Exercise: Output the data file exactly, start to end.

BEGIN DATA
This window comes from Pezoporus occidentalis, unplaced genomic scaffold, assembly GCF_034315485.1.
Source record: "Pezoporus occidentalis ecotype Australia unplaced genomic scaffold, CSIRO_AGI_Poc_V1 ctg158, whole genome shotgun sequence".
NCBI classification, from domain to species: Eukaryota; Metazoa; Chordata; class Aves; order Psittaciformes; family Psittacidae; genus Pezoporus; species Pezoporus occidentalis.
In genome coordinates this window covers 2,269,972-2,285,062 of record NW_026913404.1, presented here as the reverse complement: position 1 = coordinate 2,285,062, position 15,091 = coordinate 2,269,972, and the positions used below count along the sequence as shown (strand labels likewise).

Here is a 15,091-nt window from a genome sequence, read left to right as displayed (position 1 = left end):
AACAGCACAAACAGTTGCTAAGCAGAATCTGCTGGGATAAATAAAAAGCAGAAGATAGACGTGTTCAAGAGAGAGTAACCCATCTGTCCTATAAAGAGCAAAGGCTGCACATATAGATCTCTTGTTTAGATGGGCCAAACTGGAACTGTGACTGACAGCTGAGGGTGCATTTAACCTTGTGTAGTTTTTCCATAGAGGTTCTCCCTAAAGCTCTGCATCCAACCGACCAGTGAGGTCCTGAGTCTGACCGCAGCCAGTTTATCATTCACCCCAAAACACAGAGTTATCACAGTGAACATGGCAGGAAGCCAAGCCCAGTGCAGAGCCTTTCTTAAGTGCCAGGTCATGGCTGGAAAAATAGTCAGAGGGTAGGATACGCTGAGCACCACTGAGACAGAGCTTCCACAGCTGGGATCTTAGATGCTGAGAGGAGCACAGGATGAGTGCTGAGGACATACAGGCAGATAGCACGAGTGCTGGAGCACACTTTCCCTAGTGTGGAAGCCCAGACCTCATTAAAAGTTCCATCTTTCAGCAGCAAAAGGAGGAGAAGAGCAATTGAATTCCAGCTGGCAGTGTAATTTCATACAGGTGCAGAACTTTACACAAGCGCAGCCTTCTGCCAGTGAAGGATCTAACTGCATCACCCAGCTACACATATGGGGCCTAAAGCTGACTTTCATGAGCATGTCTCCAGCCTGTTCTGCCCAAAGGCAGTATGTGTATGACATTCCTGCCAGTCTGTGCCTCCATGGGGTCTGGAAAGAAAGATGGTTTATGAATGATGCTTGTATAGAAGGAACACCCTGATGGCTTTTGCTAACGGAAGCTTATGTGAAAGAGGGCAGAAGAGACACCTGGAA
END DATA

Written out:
This window comes from Pezoporus occidentalis, unplaced genomic scaffold, assembly GCF_034315485.1.
Source record: "Pezoporus occidentalis ecotype Australia unplaced genomic scaffold, CSIRO_AGI_Poc_V1 ctg158, whole genome shotgun sequence".
NCBI classification, from domain to species: Eukaryota; Metazoa; Chordata; class Aves; order Psittaciformes; family Psittacidae; genus Pezoporus; species Pezoporus occidentalis.
In genome coordinates this window covers 2,269,972-2,285,062 of record NW_026913404.1, presented here as the reverse complement: position 1 = coordinate 2,285,062, position 15,091 = coordinate 2,269,972, and the positions used below count along the sequence as shown (strand labels likewise).

Here is a 15,091-nt window from a genome sequence, read left to right as displayed (position 1 = left end):
AACAGCACAAACAGTTGCTAAGCAGAATCTGCTGGGATAAATAAAAAGCAGAAGATAGACGTGTTCAAGAGAGAGTAACCCATCTGTCCTATAAAGAGCAAAGGCTGCACATATAGATCTCTTGTTTAGATGGGCCAAACTGGAACTGTGACTGACAGCTGAGGGTGCATTTAACCTTGTGTAGTTTTTCCATAGAGGTTCTCCCTAAAGCTCTGCATCCAACCGACCAGTGAGGTCCTGAGTCTGACCGCAGCCAGTTTATCATTCACCCCAAAACACAGAGTTATCACAGTGAACATGGCAGGAAGCCAAGCCCAGTGCAGAGCCTTTCTTAAGTGCCAGGTCATGGCTGGAAAAATAGTCAGAGGGTAGGATACGCTGAGCACCACTGAGACAGAGCTTCCACAGCTGGGATCTTAGATGCTGAGAGGAGCACAGGATGAGTGCTGAGGACATACAGGCAGATAGCACGAGTGCTGGAGCACACTTTCCCTAGTGTGGAAGCCCAGACCTCATTAAAAGTTCCATCTTTCAGCAGCAAAAGGAGGAGAAGAGCAATTGAATTCCAGCTGGCAGTGTAATTTCATACAGGTGCAGAACTTTACACAAGCGCAGCCTTCTGCCAGTGAAGGATCTAACTGCATCACCCAGCTACACATATGGGGCCTAAAGCTGACTTTCATGAGCATGTCTCCAGCCTGTTCTGCCCAAAGGCAGTATGTGTATGACATTCCTGCCAGTCTGTGCCTCCATGGGGTCTGGAAAGAAAGATGGTTTATGAATGATGCTTGTATAGAAGGAACACCCTGATGGCTTTTGCTAACGGAAGCTTATGTGAAAGAGGGCAGAAGAGACACCTGGAA